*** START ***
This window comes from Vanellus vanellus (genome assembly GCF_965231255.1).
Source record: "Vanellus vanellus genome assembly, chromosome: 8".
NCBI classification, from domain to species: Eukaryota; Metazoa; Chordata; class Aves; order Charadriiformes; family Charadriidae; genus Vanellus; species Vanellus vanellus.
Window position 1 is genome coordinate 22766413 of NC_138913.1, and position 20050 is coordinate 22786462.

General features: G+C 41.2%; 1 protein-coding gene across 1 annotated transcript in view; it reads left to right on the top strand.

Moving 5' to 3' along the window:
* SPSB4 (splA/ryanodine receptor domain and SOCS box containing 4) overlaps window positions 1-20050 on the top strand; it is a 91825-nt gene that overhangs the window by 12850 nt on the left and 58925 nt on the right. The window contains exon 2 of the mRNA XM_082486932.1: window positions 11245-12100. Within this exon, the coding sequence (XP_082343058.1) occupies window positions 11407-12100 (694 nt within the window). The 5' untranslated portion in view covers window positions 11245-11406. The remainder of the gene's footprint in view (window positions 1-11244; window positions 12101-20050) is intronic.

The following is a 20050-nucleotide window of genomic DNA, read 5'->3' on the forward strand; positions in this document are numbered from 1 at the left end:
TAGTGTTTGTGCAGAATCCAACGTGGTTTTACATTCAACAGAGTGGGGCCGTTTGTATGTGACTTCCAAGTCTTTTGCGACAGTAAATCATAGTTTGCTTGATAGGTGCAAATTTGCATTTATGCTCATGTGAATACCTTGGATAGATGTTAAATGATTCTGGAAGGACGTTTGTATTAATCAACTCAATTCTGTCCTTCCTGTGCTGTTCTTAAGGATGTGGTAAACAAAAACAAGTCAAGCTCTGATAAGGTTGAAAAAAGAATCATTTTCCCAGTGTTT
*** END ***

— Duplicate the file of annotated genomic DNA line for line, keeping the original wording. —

This window comes from Vanellus vanellus (genome assembly GCF_965231255.1).
Source record: "Vanellus vanellus genome assembly, chromosome: 8".
NCBI classification, from domain to species: Eukaryota; Metazoa; Chordata; class Aves; order Charadriiformes; family Charadriidae; genus Vanellus; species Vanellus vanellus.
Window position 1 is genome coordinate 22766413 of NC_138913.1, and position 20050 is coordinate 22786462.

General features: G+C 41.2%; 1 protein-coding gene across 1 annotated transcript in view; it reads left to right on the top strand.

Moving 5' to 3' along the window:
* SPSB4 (splA/ryanodine receptor domain and SOCS box containing 4) overlaps window positions 1-20050 on the top strand; it is a 91825-nt gene that overhangs the window by 12850 nt on the left and 58925 nt on the right. The window contains exon 2 of the mRNA XM_082486932.1: window positions 11245-12100. Within this exon, the coding sequence (XP_082343058.1) occupies window positions 11407-12100 (694 nt within the window). The 5' untranslated portion in view covers window positions 11245-11406. The remainder of the gene's footprint in view (window positions 1-11244; window positions 12101-20050) is intronic.

The following is a 20050-nucleotide window of genomic DNA, read 5'->3' on the forward strand; positions in this document are numbered from 1 at the left end:
TAGTGTTTGTGCAGAATCCAACGTGGTTTTACATTCAACAGAGTGGGGCCGTTTGTATGTGACTTCCAAGTCTTTTGCGACAGTAAATCATAGTTTGCTTGATAGGTGCAAATTTGCATTTATGCTCATGTGAATACCTTGGATAGATGTTAAATGATTCTGGAAGGACGTTTGTATTAATCAACTCAATTCTGTCCTTCCTGTGCTGTTCTTAAGGATGTGGTAAACAAAAACAAGTCAAGCTCTGATAAGGTTGAAAAAAGAATCATTTTCCCAGTGTTT